While a .500 season is hardly a disaster, the Baltimore Orioles are one of those teams watching the playoffs at home right now that have some big decisions to ponder this winter. After a disappointing season -- both in the majors and the minors -- the Orioles have reached a crossroad, that perilous place in baseball when your team is awkwardly stuck between competing and rebuilding. They have contracts expiring, legit production to either re-sign or replace, and with another year in the books, franchise player Manny Machado is that much closer to free agency.
This team has some big decisions to make in the next 2-3 months, and the root question is this: Do they compete or rebuild?
Look back 20 years and the Orioles used to be one of those high-payroll American League East teams. The 1995 Orioles had a $49 million payroll, second in baseball to -- you guessed it -- the New York Yankees. The O's payroll was second in 1996 and 1997 as well, and in 1998 they even passed the Bronx Bombers with a $74 million payroll, the largest in baseball. Fast-forward to Opening Day 2015 and the O's ranked only 17th in baseball in total payroll, despite coming off a 96-win season.
To win 93, 85 and 96 games, respectively, over the past three seasons, Baltimore needed some pretty big bargains. For instance, the Orioles took a chance on an inconsistent, high-K slugger struggling to stick in the majors named Chris Davis. That worked out nicely, as Davis led the AL in homers in 2013 and 2015, and the player that led the league in 2014 was Nelson Cruz, another O's bargain pickup who left for Seattle last offseason. Davis hits free agency in a few weeks, and he'll likely sign for a lot more money than the $12 million he earned this season. Another O's bargain, Wei-Yin Chen -- originally signed to a modest three-year, $11.3 million contract with a 2015 option -- also hits free agency, and should get a tidy salary boost of his own.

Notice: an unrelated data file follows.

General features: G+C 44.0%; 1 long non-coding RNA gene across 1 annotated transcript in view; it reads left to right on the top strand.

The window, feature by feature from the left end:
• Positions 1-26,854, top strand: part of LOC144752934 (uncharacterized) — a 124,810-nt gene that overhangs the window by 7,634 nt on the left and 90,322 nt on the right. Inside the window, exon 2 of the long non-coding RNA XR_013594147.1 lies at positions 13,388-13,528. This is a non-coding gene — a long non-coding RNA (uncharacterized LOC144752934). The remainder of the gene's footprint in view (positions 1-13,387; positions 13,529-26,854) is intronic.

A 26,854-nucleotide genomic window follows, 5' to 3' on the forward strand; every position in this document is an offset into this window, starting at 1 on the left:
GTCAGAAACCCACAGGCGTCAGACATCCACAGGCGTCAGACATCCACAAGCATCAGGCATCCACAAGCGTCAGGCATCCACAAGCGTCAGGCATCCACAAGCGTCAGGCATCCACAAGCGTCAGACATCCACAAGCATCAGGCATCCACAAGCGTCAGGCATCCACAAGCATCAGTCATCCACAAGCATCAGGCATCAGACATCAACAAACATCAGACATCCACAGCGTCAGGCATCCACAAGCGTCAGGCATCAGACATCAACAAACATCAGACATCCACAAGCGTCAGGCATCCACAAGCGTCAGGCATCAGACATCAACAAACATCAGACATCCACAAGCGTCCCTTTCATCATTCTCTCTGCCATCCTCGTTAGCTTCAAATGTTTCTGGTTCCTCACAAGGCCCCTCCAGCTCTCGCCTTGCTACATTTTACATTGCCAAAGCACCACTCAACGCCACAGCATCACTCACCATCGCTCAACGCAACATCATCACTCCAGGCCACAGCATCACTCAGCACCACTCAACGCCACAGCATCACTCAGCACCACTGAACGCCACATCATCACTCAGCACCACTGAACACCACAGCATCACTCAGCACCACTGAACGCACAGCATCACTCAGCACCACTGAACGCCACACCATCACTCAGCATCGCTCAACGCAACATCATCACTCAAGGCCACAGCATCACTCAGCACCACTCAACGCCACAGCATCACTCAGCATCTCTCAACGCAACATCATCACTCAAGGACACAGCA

In all, Baltimore is losing six players to free agency that were paid $35.1 million by the team in 2015. While some argue this frees up $35 million to spend on the free-agent market, that would be the wrong way to look at it. We're not talking dead money here like Ryan Howard's contract. By Baseball-Reference's reckoning, those six free agents to-be were worth 11 wins to the Orioles in 2015 (and that includes Gerardo Parra and his -1.1 WAR). With a win on average costing more than $6 million a year in the free-agent market these days, losing 11 wins to gain $35 million is not a good tradeoff.
Running some (very) preliminary ZiPS projections for the Orioles in 2016, based on all the players they have under contract or are eligible for arbitration, the O's have a mean projection of 72 wins in 2016. Just based on the guaranteed contracts they have and their arbitration-eligible estimates, Baseball-Reference already puts the team at $86 million for 2016. Even if the team bumps their $110 million Opening Day 2015 payroll to $125 million, that means the O's, to have an 88-win average outlook next season, need to add 16 wins for $39 million this winter. That's unlikely to come from the minors either, as these projections already take into account any 2016 contribution from their current minor leaguers.